Shame

Shame ★★★★

How does something that feels so good hurt so bad?

Brandon is trapped. He's stuck in a cage; he's imprisoned by desire and denied the human right of happiness. The horror of it all is that - to the outside world - he's 'normal.' The invisible walls exist in his mind, preventing any connection to those who might free him. Sometimes he can convince himself the walls aren't there, or maybe it's just that he's never known life outside his cell. But every now and then he sees the happiness people unshackled experience, and he wants it. He gets tired of this one-lane road and wants to know what it's like to slow down, or even stop. But he can't, and he's not quite sure why. He's stuck in a cage made of glass, and eventually people are going to see the mess he's made of himself.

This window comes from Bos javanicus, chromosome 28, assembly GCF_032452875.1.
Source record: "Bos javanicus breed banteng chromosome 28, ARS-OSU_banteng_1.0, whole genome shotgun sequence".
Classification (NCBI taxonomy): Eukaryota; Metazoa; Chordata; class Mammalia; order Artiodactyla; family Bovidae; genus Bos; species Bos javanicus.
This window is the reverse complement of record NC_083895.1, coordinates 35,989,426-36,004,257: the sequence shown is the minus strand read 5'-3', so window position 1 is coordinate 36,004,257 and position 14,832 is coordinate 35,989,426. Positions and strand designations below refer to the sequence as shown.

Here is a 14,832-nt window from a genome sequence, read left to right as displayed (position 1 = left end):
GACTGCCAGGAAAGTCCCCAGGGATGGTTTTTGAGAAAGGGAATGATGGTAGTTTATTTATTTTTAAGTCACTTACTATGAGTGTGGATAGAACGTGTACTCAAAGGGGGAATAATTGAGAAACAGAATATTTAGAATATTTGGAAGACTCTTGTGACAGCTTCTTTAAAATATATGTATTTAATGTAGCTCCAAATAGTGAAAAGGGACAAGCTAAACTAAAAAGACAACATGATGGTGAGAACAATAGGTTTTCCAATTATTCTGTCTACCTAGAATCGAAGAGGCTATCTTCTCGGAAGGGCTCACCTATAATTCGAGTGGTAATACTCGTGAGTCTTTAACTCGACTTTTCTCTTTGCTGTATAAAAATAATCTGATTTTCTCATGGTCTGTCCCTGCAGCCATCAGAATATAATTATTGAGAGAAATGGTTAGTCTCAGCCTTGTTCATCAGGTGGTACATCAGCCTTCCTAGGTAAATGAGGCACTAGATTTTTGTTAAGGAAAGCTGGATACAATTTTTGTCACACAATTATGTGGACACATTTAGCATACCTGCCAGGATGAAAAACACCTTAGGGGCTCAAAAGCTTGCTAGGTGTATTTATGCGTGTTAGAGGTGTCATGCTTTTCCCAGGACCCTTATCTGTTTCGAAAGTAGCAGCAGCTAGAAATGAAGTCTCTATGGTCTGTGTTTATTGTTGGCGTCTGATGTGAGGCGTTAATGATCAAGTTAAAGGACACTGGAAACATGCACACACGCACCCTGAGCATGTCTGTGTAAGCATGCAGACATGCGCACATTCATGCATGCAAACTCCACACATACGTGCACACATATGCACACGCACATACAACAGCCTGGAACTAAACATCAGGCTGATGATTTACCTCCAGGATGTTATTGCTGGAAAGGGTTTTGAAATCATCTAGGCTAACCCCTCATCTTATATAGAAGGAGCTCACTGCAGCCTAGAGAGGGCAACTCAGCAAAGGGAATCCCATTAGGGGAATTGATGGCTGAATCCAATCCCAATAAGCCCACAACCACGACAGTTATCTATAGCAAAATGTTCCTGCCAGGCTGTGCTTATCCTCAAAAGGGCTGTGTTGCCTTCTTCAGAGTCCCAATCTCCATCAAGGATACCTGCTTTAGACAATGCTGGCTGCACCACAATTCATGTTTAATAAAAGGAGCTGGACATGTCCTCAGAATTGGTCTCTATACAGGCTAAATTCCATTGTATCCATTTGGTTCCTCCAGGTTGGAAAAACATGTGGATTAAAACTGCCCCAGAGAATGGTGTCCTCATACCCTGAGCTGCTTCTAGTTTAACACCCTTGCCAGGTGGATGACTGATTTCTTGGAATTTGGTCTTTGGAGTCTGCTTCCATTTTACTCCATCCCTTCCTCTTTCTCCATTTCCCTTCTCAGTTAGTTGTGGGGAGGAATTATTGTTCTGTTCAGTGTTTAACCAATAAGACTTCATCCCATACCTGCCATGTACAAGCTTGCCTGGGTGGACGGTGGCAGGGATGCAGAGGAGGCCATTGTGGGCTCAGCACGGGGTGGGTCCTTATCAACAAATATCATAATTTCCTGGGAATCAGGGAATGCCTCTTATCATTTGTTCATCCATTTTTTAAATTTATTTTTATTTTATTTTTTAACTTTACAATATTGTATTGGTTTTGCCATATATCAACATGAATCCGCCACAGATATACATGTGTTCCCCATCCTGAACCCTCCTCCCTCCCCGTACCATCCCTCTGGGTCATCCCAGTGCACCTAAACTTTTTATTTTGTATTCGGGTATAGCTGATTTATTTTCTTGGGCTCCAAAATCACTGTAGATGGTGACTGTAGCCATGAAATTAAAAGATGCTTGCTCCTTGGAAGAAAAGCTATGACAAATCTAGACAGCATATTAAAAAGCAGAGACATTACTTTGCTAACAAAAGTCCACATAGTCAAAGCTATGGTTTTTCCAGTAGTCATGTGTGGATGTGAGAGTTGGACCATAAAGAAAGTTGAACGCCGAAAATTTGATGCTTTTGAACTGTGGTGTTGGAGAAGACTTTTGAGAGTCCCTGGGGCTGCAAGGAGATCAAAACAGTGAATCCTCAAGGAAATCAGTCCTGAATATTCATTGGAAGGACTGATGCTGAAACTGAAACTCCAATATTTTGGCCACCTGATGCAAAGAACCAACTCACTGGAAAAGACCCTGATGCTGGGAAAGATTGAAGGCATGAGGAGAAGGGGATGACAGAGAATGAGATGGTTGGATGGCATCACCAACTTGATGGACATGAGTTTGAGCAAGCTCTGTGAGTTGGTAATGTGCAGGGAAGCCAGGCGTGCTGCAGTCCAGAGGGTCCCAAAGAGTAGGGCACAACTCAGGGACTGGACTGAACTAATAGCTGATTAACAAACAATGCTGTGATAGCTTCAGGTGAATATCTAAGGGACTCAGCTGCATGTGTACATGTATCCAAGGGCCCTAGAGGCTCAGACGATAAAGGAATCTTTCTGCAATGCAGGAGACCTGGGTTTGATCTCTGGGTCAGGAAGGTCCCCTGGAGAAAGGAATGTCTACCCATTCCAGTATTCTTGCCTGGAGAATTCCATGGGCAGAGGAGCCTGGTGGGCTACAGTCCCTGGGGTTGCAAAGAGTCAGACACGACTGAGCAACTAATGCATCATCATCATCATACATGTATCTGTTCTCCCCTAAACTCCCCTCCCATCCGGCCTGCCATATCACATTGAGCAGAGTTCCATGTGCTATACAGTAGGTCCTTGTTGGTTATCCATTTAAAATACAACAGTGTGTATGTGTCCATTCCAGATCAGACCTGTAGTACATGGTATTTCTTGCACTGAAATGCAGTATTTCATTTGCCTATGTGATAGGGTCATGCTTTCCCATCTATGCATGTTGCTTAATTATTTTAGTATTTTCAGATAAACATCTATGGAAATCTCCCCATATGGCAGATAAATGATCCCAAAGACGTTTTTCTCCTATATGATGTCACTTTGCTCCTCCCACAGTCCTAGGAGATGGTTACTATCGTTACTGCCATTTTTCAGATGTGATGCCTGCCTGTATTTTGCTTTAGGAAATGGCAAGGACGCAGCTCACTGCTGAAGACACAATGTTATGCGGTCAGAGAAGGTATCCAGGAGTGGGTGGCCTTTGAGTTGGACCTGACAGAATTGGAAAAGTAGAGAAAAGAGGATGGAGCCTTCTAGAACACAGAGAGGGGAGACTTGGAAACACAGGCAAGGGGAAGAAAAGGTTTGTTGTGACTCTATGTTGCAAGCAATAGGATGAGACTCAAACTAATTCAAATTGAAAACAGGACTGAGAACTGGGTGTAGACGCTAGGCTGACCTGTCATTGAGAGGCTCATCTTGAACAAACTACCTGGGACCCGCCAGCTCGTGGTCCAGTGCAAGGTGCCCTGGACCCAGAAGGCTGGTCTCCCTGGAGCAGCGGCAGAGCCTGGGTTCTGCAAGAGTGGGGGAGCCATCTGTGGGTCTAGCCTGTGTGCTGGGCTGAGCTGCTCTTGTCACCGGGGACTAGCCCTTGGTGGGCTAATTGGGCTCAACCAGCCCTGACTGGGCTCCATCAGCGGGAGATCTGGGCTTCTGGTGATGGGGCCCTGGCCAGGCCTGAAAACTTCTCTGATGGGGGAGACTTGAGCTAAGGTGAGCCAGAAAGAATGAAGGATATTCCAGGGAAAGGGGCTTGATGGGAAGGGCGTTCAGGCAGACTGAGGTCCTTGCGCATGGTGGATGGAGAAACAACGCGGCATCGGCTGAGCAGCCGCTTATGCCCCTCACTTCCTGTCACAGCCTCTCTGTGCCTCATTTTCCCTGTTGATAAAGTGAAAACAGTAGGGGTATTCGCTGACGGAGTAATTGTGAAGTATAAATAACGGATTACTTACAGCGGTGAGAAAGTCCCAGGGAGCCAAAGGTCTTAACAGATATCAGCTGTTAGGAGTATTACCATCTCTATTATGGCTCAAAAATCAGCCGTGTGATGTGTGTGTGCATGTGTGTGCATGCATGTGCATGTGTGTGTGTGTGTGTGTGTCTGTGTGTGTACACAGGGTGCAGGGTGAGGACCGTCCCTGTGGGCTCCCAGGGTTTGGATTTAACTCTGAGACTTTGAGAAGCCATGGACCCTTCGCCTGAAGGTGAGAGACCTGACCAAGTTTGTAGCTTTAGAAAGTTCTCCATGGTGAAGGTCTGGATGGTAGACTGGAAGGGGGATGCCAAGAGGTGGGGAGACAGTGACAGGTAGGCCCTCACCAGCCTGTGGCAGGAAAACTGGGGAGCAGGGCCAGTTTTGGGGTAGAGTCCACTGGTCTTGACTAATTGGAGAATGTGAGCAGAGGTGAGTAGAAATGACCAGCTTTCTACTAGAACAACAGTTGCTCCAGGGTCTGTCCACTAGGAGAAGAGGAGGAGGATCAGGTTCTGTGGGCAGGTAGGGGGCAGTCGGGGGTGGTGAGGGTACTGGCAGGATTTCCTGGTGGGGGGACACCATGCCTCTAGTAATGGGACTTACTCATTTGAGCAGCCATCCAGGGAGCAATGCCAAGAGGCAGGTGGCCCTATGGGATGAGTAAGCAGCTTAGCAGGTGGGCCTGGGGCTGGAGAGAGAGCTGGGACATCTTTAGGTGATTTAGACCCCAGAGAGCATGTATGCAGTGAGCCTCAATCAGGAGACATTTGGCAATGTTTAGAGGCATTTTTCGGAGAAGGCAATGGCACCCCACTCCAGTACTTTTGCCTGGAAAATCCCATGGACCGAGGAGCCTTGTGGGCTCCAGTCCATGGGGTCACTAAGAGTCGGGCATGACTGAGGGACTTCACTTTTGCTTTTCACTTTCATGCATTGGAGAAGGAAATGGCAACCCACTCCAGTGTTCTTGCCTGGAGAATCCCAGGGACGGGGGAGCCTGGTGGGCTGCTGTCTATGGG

While I didn't enjoy Shame quite as much as McQueen's earlier and more efficient Hunger, it's no doubt an extremely impressive follow-up. Fassbender is disgustingly gifted (not to mention a fine actor), and McQueen's direction is admirable. Especially noteworthy is the disjointed chronology of the last act - forcing the audience to pay close attention yet never getting too confusing to the point of distraction. I do worry, though, that McQueen might be forcing his long takes a bit; though his lengthy shot of Fassbender jogging at night was beautiful and appropriate, I thought his other take of Mulligan's diva moment felt indulgent. Still, Shame has a hell of a story at its core, managing to portray sexual addiction just as tragically and viscerally as any drug addiction, and creating characters that feed off the negative energies of each other without becoming caricatures.

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